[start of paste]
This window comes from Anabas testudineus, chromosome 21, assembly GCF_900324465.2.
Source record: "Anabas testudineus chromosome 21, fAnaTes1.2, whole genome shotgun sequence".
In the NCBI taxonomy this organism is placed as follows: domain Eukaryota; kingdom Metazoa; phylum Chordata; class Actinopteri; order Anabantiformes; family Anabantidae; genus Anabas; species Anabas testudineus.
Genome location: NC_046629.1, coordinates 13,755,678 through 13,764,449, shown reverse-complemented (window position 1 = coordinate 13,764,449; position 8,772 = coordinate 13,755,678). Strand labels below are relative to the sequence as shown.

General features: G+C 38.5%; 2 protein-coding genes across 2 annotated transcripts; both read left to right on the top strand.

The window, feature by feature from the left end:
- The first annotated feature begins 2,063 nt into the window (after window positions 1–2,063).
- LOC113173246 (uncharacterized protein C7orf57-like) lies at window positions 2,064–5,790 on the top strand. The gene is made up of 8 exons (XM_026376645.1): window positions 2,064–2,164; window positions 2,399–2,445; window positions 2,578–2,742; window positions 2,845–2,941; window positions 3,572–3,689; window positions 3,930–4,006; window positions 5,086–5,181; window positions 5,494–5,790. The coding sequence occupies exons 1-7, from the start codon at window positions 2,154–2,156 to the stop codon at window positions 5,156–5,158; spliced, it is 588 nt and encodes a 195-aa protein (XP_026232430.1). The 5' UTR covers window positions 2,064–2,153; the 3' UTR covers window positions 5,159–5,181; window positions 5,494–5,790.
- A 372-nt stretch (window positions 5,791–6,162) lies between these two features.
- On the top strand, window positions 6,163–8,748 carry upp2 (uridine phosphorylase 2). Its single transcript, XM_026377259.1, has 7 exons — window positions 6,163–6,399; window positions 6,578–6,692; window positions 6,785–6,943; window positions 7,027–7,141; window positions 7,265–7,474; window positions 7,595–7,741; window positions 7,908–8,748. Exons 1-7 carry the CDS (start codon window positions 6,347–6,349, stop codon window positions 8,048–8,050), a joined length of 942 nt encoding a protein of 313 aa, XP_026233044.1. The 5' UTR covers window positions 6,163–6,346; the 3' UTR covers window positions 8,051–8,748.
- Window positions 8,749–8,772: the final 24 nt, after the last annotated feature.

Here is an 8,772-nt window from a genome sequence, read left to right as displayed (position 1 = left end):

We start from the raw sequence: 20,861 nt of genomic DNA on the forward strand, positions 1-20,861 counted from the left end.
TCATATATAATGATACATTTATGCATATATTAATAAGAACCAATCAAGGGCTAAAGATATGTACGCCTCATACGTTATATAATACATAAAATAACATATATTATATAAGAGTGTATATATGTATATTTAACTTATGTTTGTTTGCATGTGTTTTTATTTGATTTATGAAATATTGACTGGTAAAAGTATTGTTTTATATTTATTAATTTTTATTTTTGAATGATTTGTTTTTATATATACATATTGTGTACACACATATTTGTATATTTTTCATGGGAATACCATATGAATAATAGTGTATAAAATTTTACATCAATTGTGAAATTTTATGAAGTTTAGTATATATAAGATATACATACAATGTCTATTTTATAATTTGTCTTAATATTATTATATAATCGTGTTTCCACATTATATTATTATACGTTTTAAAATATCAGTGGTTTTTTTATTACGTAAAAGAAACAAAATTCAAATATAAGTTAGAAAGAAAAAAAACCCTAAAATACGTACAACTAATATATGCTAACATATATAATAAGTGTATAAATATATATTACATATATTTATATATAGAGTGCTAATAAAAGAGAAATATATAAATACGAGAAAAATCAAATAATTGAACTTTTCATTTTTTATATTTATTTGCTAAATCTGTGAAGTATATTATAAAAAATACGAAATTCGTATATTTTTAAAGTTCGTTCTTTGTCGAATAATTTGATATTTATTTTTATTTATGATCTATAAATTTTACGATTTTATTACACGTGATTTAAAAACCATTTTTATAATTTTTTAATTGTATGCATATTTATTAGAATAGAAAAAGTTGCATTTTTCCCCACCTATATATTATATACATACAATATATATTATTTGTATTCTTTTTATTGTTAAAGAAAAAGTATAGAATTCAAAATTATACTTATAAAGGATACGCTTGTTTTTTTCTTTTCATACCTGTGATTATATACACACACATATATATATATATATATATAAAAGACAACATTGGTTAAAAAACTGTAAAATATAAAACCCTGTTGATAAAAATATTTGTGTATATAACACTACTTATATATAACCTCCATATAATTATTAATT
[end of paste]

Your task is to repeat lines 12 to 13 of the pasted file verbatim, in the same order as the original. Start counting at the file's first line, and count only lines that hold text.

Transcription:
Here is an 8,772-nt window from a genome sequence, read left to right as displayed (position 1 = left end):

We start from the raw sequence: 20,861 nt of genomic DNA on the forward strand, positions 1-20,861 counted from the left end.